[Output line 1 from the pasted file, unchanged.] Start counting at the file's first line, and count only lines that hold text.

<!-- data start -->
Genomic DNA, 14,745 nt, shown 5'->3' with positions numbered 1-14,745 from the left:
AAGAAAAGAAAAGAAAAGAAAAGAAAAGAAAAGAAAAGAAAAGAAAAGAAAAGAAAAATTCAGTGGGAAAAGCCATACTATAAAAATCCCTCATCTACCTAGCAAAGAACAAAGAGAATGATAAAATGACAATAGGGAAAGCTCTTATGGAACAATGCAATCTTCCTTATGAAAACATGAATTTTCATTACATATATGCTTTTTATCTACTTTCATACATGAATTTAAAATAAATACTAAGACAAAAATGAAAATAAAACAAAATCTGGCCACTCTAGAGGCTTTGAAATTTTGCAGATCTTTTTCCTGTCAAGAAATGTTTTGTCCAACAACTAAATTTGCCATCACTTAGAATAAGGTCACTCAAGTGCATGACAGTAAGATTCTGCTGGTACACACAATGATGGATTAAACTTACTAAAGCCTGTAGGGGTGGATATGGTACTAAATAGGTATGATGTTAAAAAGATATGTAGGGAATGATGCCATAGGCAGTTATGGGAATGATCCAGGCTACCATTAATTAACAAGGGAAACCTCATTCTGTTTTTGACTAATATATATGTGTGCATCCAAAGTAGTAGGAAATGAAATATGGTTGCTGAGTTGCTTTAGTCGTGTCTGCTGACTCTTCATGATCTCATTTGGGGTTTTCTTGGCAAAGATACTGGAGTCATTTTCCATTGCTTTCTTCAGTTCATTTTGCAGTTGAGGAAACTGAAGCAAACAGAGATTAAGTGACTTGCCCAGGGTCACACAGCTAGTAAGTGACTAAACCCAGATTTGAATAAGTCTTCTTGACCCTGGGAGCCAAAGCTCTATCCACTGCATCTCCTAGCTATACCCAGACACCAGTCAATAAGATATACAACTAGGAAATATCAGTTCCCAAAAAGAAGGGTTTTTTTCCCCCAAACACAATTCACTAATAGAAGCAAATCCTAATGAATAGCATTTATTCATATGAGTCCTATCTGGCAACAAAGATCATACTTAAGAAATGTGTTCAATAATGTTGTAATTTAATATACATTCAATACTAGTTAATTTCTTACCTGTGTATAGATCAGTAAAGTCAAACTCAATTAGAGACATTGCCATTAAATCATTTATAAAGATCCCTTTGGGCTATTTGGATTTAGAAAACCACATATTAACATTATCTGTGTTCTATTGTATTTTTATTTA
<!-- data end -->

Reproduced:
Genomic DNA, 14,745 nt, shown 5'->3' with positions numbered 1-14,745 from the left: